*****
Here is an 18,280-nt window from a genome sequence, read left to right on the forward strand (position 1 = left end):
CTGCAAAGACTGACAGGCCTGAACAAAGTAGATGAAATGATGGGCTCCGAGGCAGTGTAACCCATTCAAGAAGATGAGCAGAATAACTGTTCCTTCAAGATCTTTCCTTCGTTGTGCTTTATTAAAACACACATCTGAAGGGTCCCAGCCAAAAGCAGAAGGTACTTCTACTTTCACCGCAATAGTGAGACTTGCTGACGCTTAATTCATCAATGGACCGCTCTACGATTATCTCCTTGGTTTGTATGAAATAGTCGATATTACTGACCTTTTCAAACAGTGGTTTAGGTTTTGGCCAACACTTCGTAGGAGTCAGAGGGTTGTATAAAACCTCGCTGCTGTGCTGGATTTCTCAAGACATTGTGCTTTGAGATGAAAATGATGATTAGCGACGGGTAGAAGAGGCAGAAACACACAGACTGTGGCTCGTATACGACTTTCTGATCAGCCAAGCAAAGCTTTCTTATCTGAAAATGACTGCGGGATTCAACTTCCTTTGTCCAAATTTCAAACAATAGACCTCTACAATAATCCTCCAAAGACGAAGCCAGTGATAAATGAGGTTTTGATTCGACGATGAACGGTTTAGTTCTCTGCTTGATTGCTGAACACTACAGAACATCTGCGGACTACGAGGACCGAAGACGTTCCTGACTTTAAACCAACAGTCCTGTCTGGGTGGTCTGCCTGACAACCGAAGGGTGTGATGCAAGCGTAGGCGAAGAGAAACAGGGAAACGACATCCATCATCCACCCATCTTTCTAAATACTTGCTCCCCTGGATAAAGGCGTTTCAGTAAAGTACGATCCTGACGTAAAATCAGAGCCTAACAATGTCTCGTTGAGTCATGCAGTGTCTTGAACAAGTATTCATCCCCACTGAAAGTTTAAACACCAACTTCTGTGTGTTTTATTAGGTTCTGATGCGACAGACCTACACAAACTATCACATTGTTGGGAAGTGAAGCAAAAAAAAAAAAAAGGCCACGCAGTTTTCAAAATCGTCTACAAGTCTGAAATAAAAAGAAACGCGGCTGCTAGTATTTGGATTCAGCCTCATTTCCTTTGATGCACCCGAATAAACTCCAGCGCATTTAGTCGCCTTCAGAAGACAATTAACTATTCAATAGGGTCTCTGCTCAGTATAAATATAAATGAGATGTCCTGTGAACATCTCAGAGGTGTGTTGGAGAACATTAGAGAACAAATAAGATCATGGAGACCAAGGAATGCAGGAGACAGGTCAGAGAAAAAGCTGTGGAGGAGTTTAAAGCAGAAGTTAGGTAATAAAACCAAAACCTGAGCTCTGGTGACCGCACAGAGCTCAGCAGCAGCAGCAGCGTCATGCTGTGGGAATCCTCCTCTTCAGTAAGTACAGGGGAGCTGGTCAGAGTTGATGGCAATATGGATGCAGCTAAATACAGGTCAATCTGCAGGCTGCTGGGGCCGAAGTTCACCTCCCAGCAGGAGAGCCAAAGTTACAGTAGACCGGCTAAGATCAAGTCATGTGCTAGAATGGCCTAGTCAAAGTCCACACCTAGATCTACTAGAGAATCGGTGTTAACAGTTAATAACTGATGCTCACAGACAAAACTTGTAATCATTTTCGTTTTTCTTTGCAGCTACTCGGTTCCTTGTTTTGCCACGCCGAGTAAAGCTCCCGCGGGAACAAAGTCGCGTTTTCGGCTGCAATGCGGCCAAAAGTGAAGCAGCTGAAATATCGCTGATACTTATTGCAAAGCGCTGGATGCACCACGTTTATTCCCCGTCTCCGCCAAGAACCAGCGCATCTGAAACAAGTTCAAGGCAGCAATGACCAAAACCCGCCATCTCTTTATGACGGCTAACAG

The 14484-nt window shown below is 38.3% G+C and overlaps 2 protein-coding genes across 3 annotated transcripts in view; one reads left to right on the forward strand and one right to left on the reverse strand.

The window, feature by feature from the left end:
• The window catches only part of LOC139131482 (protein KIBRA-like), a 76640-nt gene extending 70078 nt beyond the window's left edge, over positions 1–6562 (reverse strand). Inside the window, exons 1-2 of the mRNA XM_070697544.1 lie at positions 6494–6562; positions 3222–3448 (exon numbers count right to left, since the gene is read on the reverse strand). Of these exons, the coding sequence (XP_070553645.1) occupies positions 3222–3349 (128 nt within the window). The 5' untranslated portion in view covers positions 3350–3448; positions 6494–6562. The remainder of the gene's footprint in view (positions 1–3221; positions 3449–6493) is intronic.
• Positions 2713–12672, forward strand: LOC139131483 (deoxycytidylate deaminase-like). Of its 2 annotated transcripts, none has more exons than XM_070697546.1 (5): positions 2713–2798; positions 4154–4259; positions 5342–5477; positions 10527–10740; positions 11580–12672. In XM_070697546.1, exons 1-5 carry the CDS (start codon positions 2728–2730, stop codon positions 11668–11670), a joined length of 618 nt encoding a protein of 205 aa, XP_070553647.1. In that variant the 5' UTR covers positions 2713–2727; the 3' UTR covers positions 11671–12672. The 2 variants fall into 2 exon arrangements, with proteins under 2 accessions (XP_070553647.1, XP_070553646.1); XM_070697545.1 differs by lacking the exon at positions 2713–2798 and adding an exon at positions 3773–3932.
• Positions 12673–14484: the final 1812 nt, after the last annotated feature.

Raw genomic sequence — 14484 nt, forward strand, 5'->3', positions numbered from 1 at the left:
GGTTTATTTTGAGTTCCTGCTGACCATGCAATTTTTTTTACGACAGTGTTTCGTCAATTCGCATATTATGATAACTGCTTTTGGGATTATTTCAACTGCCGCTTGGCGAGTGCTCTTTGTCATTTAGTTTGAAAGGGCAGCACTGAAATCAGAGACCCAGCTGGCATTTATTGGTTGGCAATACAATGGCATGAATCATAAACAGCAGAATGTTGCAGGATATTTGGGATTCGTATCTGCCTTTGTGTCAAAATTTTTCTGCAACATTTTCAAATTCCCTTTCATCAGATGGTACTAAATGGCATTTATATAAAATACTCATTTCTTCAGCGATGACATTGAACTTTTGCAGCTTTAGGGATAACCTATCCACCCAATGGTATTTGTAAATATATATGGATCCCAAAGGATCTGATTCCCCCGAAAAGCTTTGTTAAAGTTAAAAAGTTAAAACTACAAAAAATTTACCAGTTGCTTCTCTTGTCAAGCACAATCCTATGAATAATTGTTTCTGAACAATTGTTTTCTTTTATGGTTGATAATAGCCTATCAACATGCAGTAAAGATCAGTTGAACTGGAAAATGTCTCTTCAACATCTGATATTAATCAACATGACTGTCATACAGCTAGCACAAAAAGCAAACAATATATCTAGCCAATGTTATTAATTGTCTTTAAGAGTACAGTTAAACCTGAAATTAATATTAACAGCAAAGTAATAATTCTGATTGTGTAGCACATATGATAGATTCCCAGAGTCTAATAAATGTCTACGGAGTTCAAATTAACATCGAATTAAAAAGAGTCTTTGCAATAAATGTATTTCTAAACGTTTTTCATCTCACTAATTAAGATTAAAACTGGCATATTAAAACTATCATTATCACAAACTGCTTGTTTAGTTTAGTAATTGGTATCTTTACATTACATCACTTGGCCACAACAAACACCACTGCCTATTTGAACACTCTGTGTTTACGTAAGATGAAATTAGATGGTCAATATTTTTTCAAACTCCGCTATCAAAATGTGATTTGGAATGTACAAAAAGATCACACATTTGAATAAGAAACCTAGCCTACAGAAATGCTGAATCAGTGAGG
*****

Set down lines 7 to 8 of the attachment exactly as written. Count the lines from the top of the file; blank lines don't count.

• Positions 12673–14484: the final 1812 nt, after the last annotated feature.

Raw genomic sequence — 14484 nt, forward strand, 5'->3', positions numbered from 1 at the left: